My first exposure to the Les Parks grip method was through my friend, Dave Moyer, a talented former snare drummer with the Colts Drum & Bugle Corps (Dubuque, Iowa, the late 1970s.) I noticed his traditional left-hand grip was unique. He kept his little finger curled under the ring finger; I asked him about it, and he explained its advantages.
My next exposure to the Parks technique was through my friend, Dave Nicholas. Also, an excellent former Colts snare drummer (early 1970s.) I noticed that Nicholas used the same unusual grip technique as Moyer. I asked him about it, and he explained it the same way.
Moyer and Nicholas never mentioned any connection between their grip method with Parks or Thompson. “That’s just how we did it in the Colts” is all they knew of its history. At that point, I assumed that it must have been something unique to the Dubuque Colts.
Years later, I discovered photos on-line of elite drummer Steve Gadd demonstrating the curled finger grip and read comments attributing the technique to Bobby Thompson.
I followed up by searching for more information about Thompson. I quickly learned that he had been a member of The Sons of Liberty F&D with Les Parks, Jay Tuomey, Bob Redican, and a bass drummer named Nick Attanasio.
Mr. Attanasio’s innovative and ground-breaking bass drum playing style during the 1950s earned him induction honors in the American Patriots Rudimental Drum Corps Hall of Fame, the World’s Drummers Hall of Fame, and the Percussive Arts Society Hall of Fame.1
I often discussed drumming with my cousin, Mike Flack, who had grown up playing in drum corps. I mentioned to Mike what I had been learning about the Sons of Liberty.
By a remarkable coincidence, Mike told me that he had recently been in contact with Nick Attanasio.
Mike was promoting his custom-designed reed-style brush drum sticks called “Flack Wackers.” He had been reaching out to various contacts. Modern Drummer Magazine featured a brief review of his product in the April 2013 issue.
During Mike’s marketing efforts, he came in contact with Attanasio. They hit it off well and talked several times by phone, sometimes to discuss drumming and sometimes just to “shoot the breeze.”
Mike was a deeply empathetic person and a good listener. Nick was comfortable talking with Mike and opened up to him about his grief over recently losing his son.
Mike gave me Nick’s phone number and arranged an introduction so I could talk with him. On October 24, 2013, I picked up the phone and called him.
Mr. Attanasio was happy to take my call and to answer my questions. I found him to be entirely amicable and very eager to talk about his drumming experiences.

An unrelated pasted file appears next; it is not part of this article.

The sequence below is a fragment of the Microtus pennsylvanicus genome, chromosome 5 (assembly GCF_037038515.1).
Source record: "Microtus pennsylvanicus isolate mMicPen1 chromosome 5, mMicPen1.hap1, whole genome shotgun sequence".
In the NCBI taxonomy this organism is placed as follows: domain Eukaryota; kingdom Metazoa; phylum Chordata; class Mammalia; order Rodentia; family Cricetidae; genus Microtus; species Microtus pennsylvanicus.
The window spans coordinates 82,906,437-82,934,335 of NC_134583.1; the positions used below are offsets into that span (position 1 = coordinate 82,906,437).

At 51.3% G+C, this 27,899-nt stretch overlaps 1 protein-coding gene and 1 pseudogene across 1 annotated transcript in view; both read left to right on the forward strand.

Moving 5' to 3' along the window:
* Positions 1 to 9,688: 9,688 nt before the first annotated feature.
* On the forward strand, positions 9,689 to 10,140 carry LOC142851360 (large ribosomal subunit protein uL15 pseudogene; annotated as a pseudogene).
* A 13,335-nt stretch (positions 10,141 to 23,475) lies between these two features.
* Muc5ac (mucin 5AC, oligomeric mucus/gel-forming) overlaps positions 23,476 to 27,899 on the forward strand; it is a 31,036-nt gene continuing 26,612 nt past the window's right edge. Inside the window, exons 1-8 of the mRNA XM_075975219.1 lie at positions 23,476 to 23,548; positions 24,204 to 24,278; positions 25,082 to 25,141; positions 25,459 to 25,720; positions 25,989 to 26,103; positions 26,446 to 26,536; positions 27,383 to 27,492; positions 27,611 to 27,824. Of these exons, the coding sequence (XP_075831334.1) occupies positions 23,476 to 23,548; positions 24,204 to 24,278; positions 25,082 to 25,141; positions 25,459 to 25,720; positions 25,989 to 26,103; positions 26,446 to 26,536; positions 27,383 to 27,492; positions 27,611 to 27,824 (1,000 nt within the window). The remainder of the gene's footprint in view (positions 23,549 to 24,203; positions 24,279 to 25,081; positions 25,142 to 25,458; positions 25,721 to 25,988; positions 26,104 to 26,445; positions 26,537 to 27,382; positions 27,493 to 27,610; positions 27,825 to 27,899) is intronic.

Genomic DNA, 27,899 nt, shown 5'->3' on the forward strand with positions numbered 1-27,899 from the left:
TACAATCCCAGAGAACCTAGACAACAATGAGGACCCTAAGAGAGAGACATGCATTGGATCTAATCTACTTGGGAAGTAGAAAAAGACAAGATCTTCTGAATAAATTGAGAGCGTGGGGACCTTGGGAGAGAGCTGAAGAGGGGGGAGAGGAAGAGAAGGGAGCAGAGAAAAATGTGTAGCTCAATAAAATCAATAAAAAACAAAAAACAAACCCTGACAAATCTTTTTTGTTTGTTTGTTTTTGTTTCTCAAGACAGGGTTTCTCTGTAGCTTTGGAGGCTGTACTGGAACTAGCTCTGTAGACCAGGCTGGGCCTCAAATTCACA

He told me that Parks was “the leader of the Sons,” and the style they all played, including Bobby Thompson, was “directed by Les Parks.” He told me to play snare drum with the Sons, “You had to adopt the Parks method. All snare drummers used the same grip and techniques.”
According to Attanasio, Parks directed a playing position with the elbows closer to the body, enabling the right wrist to bend slightly to the outside (ulnar deviation.) Both hands were positioned low, just above the drumhead level.
That adjustment aligns the drumstick as an extension of the forearm. From that orientation, the right stick can be raised and lowered by bending the wrist in a hinge-like fashion (flexion and extension.)
At one point in our conversation, I ignorantly asked Nick if he knew Earl Sturtze and how his teaching compares with the Parks’ method. There was a cold silence on his end of the line; then, he told me that there had been “No love lost between Parks and Sturtze.”
Apparently, at some point, Earl Sturtze said words to the effect of “All the best drummers are from Connecticut.” The Sons of Liberty were from Brooklyn, NY. Earl’s comments did not sit well with them. Not well at all.
Nick Attanasio died on November 5, 2018. He was 96 years old.2 I am very grateful for the honor of speaking with one of the iconic figures of traditional American drumming. I wish I had the presence of mind to ask him more about some of the other great drummers he knew.
I have fully embraced the Les Parks grip method. Initially, it was challenging. It takes a concentrated effort to keep the little finger cocked back. With persistence and resolve, it soon became ingrained to the point where not curling the little finger now feels unnatural to me. I’m glad I learned it.
Ed Flack, 2020.
1. “Attanasio, Nicholas.” WDCHOF, March 21, 2018. https://www.wdchof.org/members/attanasio-nicholas/; “Apples for the Teachers.” Drum Corps International: Marching Music`s Major League. Accessed May 9, 2020. https://www.dci.org/news/apples-for-the-teachers.
2. “Obituary for Nicholas C. Attanasio at Joseph V. Leahy Funeral Home, Inc.” n.d. Www.Jvleahyfh.Com. Accessed July 26, 2020. https://www.jvleahyfh.com/obituary/nicholas-attanasio.